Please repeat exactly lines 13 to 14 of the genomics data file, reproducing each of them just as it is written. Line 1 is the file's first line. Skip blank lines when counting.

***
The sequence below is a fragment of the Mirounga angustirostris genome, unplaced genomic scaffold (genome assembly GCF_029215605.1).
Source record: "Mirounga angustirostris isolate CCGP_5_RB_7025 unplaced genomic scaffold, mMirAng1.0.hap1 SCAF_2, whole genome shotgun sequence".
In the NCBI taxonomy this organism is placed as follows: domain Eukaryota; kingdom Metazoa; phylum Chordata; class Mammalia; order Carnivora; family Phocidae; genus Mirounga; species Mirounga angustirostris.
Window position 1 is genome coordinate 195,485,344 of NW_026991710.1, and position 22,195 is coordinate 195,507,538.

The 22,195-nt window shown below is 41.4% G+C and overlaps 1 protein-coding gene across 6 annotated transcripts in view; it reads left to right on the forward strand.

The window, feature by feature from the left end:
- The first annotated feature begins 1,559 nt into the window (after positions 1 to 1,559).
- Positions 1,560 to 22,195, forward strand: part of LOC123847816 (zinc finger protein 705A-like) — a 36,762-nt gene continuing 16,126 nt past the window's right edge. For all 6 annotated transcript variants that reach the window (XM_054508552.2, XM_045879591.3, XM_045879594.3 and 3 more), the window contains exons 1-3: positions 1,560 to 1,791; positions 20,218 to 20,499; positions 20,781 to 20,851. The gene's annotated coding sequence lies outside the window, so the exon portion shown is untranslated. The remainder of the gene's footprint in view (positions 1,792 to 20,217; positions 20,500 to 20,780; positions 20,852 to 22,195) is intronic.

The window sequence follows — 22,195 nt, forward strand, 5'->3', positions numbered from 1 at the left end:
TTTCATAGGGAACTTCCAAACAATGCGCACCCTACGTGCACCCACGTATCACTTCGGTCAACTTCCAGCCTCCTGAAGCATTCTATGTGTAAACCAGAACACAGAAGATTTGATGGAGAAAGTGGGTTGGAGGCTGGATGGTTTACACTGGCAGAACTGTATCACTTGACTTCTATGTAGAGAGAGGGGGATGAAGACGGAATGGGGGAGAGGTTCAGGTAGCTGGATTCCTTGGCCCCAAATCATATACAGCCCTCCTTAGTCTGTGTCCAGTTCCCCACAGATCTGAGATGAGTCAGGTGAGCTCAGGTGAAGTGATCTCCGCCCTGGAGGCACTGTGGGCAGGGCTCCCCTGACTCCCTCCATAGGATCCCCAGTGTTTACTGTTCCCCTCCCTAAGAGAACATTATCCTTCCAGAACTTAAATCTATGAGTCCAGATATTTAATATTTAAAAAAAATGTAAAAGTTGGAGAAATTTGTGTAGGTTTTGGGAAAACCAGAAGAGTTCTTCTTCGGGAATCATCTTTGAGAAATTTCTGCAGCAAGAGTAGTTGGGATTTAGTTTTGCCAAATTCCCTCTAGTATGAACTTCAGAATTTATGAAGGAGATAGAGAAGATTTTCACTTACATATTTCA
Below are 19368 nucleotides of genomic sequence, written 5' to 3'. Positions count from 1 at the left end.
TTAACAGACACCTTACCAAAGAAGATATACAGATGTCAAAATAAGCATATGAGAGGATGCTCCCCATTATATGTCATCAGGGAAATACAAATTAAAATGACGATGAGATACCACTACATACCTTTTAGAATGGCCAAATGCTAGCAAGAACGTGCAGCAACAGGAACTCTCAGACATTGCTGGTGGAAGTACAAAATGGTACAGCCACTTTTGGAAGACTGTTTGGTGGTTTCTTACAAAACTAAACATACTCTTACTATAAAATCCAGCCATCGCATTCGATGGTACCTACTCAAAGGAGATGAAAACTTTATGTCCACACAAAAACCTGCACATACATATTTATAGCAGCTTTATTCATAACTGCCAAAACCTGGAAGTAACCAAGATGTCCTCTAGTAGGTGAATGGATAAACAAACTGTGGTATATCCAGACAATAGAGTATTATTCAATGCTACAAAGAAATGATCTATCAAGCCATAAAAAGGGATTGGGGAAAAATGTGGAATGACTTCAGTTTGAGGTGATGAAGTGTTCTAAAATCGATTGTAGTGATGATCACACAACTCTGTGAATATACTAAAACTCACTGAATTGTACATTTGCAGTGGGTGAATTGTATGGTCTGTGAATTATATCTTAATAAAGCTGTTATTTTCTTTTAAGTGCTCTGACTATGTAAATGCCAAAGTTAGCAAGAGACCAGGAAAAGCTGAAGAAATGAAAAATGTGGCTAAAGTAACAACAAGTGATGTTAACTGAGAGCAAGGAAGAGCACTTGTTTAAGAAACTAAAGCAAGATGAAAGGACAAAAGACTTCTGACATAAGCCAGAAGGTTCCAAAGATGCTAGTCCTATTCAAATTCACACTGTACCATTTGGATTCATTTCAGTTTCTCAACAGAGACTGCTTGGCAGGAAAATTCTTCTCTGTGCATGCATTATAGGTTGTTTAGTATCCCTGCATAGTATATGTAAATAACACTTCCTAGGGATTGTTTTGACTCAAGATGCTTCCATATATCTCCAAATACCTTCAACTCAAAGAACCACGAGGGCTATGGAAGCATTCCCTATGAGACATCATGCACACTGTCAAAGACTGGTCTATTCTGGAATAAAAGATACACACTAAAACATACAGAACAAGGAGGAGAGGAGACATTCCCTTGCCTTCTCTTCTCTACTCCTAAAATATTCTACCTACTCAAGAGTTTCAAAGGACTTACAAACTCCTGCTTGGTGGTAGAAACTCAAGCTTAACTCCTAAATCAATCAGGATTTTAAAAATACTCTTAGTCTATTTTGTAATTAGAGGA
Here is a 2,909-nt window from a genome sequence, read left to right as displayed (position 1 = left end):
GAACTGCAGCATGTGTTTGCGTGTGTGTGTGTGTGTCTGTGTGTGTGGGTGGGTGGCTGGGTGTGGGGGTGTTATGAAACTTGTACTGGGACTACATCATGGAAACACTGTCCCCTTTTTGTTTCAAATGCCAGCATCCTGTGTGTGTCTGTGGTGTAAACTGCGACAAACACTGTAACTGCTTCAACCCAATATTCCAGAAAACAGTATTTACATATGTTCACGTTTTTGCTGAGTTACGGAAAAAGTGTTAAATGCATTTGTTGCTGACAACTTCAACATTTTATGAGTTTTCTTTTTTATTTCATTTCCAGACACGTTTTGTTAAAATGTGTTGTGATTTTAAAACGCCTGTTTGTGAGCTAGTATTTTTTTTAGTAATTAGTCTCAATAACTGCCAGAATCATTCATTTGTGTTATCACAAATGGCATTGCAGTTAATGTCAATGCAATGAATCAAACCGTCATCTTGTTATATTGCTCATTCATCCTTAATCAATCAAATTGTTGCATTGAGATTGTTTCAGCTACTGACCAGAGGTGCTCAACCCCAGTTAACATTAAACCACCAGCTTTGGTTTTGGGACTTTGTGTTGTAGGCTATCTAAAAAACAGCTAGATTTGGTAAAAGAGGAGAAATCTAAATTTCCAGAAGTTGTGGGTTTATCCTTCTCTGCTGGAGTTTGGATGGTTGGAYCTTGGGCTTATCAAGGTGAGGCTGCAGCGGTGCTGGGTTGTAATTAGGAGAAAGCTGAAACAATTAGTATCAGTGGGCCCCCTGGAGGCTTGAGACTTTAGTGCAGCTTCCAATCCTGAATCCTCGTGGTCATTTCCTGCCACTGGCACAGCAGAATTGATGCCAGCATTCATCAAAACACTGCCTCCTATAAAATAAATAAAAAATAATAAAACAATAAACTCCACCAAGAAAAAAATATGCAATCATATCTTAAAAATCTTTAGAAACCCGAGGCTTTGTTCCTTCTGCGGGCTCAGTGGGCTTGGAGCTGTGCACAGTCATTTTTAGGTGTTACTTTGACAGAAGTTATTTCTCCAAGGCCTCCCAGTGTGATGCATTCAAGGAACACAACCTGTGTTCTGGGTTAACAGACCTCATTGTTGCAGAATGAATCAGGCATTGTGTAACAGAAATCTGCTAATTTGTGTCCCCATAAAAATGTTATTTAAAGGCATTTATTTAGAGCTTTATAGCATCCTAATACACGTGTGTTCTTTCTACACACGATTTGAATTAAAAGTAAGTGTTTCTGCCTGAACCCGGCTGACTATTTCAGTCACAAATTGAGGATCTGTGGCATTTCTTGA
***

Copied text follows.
Here is a 2,909-nt window from a genome sequence, read left to right as displayed (position 1 = left end):
GAACTGCAGCATGTGTTTGCGTGTGTGTGTGTGTGTCTGTGTGTGTGGGTGGGTGGCTGGGTGTGGGGGTGTTATGAAACTTGTACTGGGACTACATCATGGAAACACTGTCCCCTTTTTGTTTCAAATGCCAGCATCCTGTGTGTGTCTGTGGTGTAAACTGCGACAAACACTGTAACTGCTTCAACCCAATATTCCAGAAAACAGTATTTACATATGTTCACGTTTTTGCTGAGTTACGGAAAAAGTGTTAAATGCATTTGTTGCTGACAACTTCAACATTTTATGAGTTTTCTTTTTTATTTCATTTCCAGACACGTTTTGTTAAAATGTGTTGTGATTTTAAAACGCCTGTTTGTGAGCTAGTATTTTTTTTAGTAATTAGTCTCAATAACTGCCAGAATCATTCATTTGTGTTATCACAAATGGCATTGCAGTTAATGTCAATGCAATGAATCAAACCGTCATCTTGTTATATTGCTCATTCATCCTTAATCAATCAAATTGTTGCATTGAGATTGTTTCAGCTACTGACCAGAGGTGCTCAACCCCAGTTAACATTAAACCACCAGCTTTGGTTTTGGGACTTTGTGTTGTAGGCTATCTAAAAAACAGCTAGATTTGGTAAAAGAGGAGAAATCTAAATTTCCAGAAGTTGTGGGTTTATCCTTCTCTGCTGGAGTTTGGATGGTTGGAYCTTGGGCTTATCAAGGTGAGGCTGCAGCGGTGCTGGGTTGTAATTAGGAGAAAGCTGAAACAATTAGTATCAGTGGGCCCCCTGGAGGCTTGAGACTTTAGTGCAGCTTCCAATCCTGAATCCTCGTGGTCATTTCCTGCCACTGGCACAGCAGAATTGATGCCAGCATTCATCAAAACACTGCCTCCTATAAAATAAATAAAAAATAATAAAACAATAAACTCCACCAAGAAAAAAATATGCAATCATATCTTAAAAATCTTTAGAAACCCGAGGCTTTGTTCCTTCTGCGGGCTCAGTGGGCTTGGAGCTGTGCACAGTCATTTTTAGGTGTTACTTTGACAGAAGTTATTTCTCCAAGGCCTCCCAGTGTGATGCATTCAAGGAACACAACCTGTGTTCTGGGTTAACAGACCTCATTGTTGCAGAATGAATCAGGCATTGTGTAACAGAAATCTGCTAATTTGTGTCCCCATAAAAATGTTATTTAAAGGCATTTATTTAGAGCTTTATAGCATCCTAATACACGTGTGTTCTTTCTACACACGATTTGAATTAAAAGTAAGTGTTTCTGCCTGAACCCGGCTGACTATTTCAGTCACAAATTGAGGATCTGTGGCATTTCTTGA